Dr Gerhard Krejci

    Dr Gerhard Krejci, President, ECTA

  • Current use of simulation in support of UK land and joint training and mission rehearsal
  • Agreed UK definitions - campaign planning, mission rehearsal, scenario specific training
  • Future themes - AVTS, JTOC, BC2T, Deployable TES, impact of digitisation and ISTAR, reach-back
  • Issues - connectivity, need for distributed training, accreditation, metrics, terrain data, speed vs fidelity
  • The potential future
  • 10:20 CREATING A CANADIAN NATIONAL M&S/SE FRAMEWORK

  • Objectives and strategic plan
  • Policy, standards and requirements
  • Operational collaborations
  • Maximising efficiency and effectiveness
  • HLA and interoperability
  • Research
  • Dr Andrew Vallerand

    Dr Andrew Vallerand, Head, Synthetic Environment Co-ordination Office, Department of National Defence, Canada

    Stephane Albert

    Stephane Albert, Marketing Manager, Military Training and Simulation, CAE

    11:00 Morning Coffee

    11:20 MISSION PREPARATION: A SYNERGY WITH MISSION PLANNING

  • Overview of the UK Joint Warfare Training Centre
  • The requirement for a virtual battlespace in exercise Sarif Sareea II
  • Meeting the requirement - challenges and planned solutions
  • The reality
  • Summary and conclusions
  • Wing Commander (Ret’d) Mike Russell

    Wing Commander (Ret’d) Mike Russell, Business Area Manager Training Support & Director, Systems Consultants Services

    12:00 JOINT VIRTUAL BATTLESPACE (JVB)

    Major Richard Schwarz

    Major Richard Schwarz, Technical Manager, Joint Virtual Battlespace, Joint Precision Strike Demonstration Project Office, PEO IEWS, US Army

  • The JVB framework
  • Modelling network centric warfare
  • System of systems modelling
  • Capability goals
  • Current capability
  • Collaborative effort - challenges
  • 12:40 Networking Lunch

    14:00 SPECIAL ADDRESS

    Dr Gerhard Krejci

    Dr Gerhard Krejci, President, ECTA

  • Why ADL?
  • Challenges
  • Goals and objectives of US Department of Defense (DOD) ADL program
  • Department of Defense ADL prototype program
  • Ongoing prototypes
  • Lessons learned

    Future of ADL

  • 14:40 VIRTUAL AT SEA TRAINING

    Captain (Ret'd) Michael Dunaway

    Captain (Ret'd) Michael Dunaway, Program Manager, Human Systems S&T Department, Office of Naval Research

  • Naval surface fire support training in synthetic 3D battlespace
  • Live-fire training independent of traditional land-based ranges
  • Non-firing proficiency training and assessment anywhere, anytime
  • More efficient use of time on ranges and during fleet exercises
  • Long-term goal is an organic training capability for all units
  • First step toward joint training, planning and mission rehearsal
  • 15:20 NEW TECHNOLOGIES FOR THE NEW STRATEGIC ENVIRONMENT

    Dr Gerhard Krejci

    Dr Gerhard Krejci, President, ECTA

  • Challenges
  • Transformational technologies for mission rehearsal simulation
  • Advanced, high functionality visualization
  • Simulation of contemporary training scenarios
  • Increased speed and flexibility in implementing simulations
  • The way forward
  • 16:00 Chairman's Closing Remarks followed by Afternoon Tea
    Close of Conference

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    WHAT IS CPD?

    CPD stands for Continuing Professional Development’. It is essentially a philosophy, which maintains that in order to be effective, learning should be organised and structured. The most common definition is:

    ‘A commitment to structured skills and knowledge enhancement for Personal or Professional competence’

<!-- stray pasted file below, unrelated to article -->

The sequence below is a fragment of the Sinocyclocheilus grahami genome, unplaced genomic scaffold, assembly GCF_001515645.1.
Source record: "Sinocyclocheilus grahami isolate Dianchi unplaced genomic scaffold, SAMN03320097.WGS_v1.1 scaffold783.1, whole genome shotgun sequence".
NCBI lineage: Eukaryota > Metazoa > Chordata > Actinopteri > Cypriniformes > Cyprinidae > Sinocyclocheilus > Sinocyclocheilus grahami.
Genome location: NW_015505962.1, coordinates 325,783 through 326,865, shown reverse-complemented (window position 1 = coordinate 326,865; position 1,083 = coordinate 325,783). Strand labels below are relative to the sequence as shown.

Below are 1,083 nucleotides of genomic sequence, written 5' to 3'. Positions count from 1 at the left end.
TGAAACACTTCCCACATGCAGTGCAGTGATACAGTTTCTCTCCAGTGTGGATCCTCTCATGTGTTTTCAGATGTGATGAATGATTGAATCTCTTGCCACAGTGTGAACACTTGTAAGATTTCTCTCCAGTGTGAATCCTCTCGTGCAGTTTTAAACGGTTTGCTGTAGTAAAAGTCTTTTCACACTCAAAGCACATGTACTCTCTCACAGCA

CPD is a common requirement of individual membership with professional bodies and Institutes. Increasingly, employers also expect their staff to undertake regular CPD activities.

    Undertaken over a period of time, CPD ensures that educational qualifications do not become obsolete, and allows for best practice and professional standards to be upheld.

    CPD can be undertaken through a variety of learning activities including instructor led training courses, seminars and conferences, e:learning modules or structured reading.

    CPD AND PROFESSIONAL INSTITUTES

    There are approximately 470 institutes in the UK across all industry sectors, with a collective membership of circa 4 million professionals, and they all expect their members to undertake CPD.

    For some institutes undertaking CPD is mandatory e.g. accountancy and law, and linked to a licence to practice, for others it’s obligatory. By ensuring that their members undertake CPD, the professional bodies seek to ensure that professional standards, legislative awareness and ethical practices are maintained.

    CPD Schemes often run over the period of a year and the institutes generally provide online tools for their members to record and reflect on their CPD activities.

    TYPICAL CPD SCHEMES AND RECORDING OF CPD (CPD points and hours)

    Professional bodies and Institutes CPD schemes are either structured as ‘Input’ or ‘Output’ based.

    ‘Input’ based schemes list a precise number of CPD hours that individuals must achieve within a given time period. These schemes can also use different ‘currencies’ such as points, merits, units or credits, where an individual must accumulate the number required. These currencies are usually based on time i.e. 1 CPD point = 1 hour of learning.

    ‘Output’ based schemes are learner centred. They require individuals to set learning goals that align to professional competencies, or personal development objectives. These schemes also list different ways to achieve the learning goals e.g. training courses, seminars or e:learning, which enables an individual to complete their CPD through their preferred mode of learning.

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    As a formal provider of CPD certified activities, SMI Group can provide an indication of the learning benefit gained and the typical completion. However, it is ultimately the responsibility of the delegate to evaluate their learning, and record it correctly in line with their professional body’s or employers requirements.

    GLOBAL CPD

    Increasingly, international and emerging markets are ‘professionalising’ their workforces and looking to the UK to benchmark educational standards. The undertaking of CPD is now increasingly expected of any individual employed within today’s global marketplace.